Chronic TBI is not just a problem for veterans and professional athletes. According to the CDC, “Traumatic brain injury (TBI) is a leading cause of death and disability among children and young adults in the United States.” Approximately half of diagnosed TBI incidents are the result
of motor vehicle, bicycle or pedestrian-vehicle accidents, with falls coming in second at 20- 30% [7]. Though representing a smaller percentage, TBI has become known as the signature wound of the wars in Iraq and Afghanistan, with over 250,000 service members sustaining a TBI. As football and other sports injuries have gathered headlines in recent years, they have distracted from the reality that virtually all sports – including cheerleading, wrestling and water polo – give rise to concussions and may be contributing TBI cases that are underreported or not fully recognized by parents.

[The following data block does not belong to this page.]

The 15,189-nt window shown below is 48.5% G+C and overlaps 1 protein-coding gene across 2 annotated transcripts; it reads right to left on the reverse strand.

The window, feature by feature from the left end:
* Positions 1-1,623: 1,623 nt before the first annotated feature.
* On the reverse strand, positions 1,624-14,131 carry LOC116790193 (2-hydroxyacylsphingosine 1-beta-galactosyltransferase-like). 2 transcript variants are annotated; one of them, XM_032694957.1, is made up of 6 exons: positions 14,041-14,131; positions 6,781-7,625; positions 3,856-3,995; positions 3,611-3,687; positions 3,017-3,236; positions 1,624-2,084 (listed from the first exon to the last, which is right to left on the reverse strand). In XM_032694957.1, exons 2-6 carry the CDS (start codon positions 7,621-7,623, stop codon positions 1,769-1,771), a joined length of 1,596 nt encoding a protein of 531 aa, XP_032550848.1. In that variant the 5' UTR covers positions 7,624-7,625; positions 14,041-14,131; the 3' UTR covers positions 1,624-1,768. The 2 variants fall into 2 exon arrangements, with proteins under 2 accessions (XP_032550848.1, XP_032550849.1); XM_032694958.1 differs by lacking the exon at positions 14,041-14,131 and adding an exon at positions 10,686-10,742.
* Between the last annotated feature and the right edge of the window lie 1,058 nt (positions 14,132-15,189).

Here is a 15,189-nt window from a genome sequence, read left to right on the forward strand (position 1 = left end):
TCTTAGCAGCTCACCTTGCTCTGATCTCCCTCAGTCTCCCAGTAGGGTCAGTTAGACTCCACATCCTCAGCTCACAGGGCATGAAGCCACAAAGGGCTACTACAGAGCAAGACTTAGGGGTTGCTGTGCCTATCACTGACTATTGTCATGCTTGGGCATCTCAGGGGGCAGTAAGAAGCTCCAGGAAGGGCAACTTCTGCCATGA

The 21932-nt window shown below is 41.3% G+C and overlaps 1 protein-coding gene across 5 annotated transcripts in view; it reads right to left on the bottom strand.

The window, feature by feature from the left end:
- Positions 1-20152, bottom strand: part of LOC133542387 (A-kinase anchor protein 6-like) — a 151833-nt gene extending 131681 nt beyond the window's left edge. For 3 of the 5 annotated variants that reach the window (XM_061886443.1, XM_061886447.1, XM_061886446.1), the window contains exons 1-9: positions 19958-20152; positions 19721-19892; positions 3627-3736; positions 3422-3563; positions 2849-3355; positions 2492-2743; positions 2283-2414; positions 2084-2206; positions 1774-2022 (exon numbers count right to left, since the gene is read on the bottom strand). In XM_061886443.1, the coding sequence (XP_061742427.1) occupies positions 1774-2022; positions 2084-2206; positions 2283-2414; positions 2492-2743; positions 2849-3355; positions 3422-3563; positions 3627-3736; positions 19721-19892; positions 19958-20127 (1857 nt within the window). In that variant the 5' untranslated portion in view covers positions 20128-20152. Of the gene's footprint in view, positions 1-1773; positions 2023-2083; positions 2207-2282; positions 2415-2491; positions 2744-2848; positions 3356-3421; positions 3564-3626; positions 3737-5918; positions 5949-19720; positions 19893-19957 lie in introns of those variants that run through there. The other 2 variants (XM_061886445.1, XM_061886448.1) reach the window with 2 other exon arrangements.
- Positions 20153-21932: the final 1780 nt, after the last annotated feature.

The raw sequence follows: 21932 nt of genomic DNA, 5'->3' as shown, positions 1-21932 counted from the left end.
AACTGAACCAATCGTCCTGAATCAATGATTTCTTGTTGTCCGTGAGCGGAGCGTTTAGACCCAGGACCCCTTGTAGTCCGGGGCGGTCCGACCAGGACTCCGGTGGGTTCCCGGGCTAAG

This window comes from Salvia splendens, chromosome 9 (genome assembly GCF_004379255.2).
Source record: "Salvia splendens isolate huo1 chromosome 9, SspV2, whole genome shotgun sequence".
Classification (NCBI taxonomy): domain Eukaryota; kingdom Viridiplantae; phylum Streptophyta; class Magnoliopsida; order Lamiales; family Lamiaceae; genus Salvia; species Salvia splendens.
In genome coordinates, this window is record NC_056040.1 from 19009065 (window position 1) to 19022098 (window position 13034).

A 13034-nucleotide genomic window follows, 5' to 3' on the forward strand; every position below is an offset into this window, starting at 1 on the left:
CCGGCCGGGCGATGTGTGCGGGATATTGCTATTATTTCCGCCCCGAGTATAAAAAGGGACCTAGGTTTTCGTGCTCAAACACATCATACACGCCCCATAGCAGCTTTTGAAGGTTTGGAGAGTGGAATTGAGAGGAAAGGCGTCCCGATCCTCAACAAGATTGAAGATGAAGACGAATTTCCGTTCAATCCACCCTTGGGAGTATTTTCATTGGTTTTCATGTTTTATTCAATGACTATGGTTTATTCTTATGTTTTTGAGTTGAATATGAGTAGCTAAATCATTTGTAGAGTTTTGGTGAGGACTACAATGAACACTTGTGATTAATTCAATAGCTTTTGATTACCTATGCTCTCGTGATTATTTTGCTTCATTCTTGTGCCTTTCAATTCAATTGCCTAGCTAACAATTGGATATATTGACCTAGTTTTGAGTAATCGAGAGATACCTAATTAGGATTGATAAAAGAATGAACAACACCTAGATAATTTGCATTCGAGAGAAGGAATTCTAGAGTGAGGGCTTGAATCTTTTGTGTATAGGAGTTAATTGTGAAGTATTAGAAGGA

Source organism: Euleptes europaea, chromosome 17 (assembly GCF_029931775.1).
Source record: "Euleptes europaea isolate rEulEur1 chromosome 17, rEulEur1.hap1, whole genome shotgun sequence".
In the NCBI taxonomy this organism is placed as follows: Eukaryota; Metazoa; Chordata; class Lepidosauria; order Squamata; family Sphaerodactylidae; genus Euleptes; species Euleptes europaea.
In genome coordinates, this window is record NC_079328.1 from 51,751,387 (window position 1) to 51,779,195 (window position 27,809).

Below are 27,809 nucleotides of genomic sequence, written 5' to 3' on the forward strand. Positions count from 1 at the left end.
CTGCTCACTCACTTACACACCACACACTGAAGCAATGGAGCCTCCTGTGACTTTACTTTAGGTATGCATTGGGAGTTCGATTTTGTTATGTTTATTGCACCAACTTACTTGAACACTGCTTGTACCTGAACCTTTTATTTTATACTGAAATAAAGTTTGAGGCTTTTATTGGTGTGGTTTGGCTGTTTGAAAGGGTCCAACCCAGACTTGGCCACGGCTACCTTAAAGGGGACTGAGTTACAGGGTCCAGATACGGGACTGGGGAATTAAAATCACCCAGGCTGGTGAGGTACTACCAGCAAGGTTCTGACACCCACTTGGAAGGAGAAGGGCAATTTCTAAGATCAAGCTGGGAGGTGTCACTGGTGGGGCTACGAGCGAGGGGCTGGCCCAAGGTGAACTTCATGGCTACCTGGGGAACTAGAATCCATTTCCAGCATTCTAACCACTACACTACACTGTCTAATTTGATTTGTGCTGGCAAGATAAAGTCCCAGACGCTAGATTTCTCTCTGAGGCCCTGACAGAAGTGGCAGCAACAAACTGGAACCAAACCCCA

Large but Largely Invisible Epidemic

Per the CDC:

“The long-term impairments and disabilities associated with TBI are grave and the full human cost is incalculable. Yet because these disabilities are not readily apparent to the public – unlike a broken leg, for example – TBI is referred to as the invisible epidemic. These disabilities, arising from cognitive, emotional, sensory, and motor impairments, often permanently alter a person’s vocational aspirations and have profound effects on social and family relationships.”

The effects of cTBI are typically felt throughout the remaining lifetimes of its victims. A recent
study from Canada reports over thirty-five different symptoms arising from a traumatic brain injury [9] . Some of the obvious categories include:

But its invisible, not-so-obvious consequences can be the most devastating: